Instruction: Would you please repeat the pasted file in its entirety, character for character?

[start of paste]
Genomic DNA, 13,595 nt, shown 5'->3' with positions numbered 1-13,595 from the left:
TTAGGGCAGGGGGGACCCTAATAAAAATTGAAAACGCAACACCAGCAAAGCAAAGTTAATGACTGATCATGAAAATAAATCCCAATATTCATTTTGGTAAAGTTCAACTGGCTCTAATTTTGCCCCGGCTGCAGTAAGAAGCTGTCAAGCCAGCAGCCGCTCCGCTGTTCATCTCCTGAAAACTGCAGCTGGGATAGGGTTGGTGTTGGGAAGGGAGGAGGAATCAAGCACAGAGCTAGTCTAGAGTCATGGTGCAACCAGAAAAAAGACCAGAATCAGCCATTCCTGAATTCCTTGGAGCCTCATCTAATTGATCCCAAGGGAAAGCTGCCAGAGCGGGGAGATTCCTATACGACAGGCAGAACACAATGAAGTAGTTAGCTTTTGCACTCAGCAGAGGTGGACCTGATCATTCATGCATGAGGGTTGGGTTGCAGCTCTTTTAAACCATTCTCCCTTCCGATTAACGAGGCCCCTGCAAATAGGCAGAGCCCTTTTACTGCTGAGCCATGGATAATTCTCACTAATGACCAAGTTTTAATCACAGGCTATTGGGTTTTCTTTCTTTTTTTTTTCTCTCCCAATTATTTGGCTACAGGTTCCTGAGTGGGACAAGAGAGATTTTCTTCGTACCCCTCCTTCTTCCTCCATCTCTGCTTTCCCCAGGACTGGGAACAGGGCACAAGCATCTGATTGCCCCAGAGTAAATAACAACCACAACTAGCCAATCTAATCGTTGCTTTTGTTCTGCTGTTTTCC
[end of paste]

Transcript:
Genomic DNA, 13,595 nt, shown 5'->3' with positions numbered 1-13,595 from the left:
TTAGGGCAGGGGGGACCCTAATAAAAATTGAAAACGCAACACCAGCAAAGCAAAGTTAATGACTGATCATGAAAATAAATCCCAATATTCATTTTGGTAAAGTTCAACTGGCTCTAATTTTGCCCCGGCTGCAGTAAGAAGCTGTCAAGCCAGCAGCCGCTCCGCTGTTCATCTCCTGAAAACTGCAGCTGGGATAGGGTTGGTGTTGGGAAGGGAGGAGGAATCAAGCACAGAGCTAGTCTAGAGTCATGGTGCAACCAGAAAAAAGACCAGAATCAGCCATTCCTGAATTCCTTGGAGCCTCATCTAATTGATCCCAAGGGAAAGCTGCCAGAGCGGGGAGATTCCTATACGACAGGCAGAACACAATGAAGTAGTTAGCTTTTGCACTCAGCAGAGGTGGACCTGATCATTCATGCATGAGGGTTGGGTTGCAGCTCTTTTAAACCATTCTCCCTTCCGATTAACGAGGCCCCTGCAAATAGGCAGAGCCCTTTTACTGCTGAGCCATGGATAATTCTCACTAATGACCAAGTTTTAATCACAGGCTATTGGGTTTTCTTTCTTTTTTTTTTCTCTCCCAATTATTTGGCTACAGGTTCCTGAGTGGGACAAGAGAGATTTTCTTCGTACCCCTCCTTCTTCCTCCATCTCTGCTTTCCCCAGGACTGGGAACAGGGCACAAGCATCTGATTGCCCCAGAGTAAATAACAACCACAACTAGCCAATCTAATCGTTGCTTTTGTTCTGCTGTTTTCC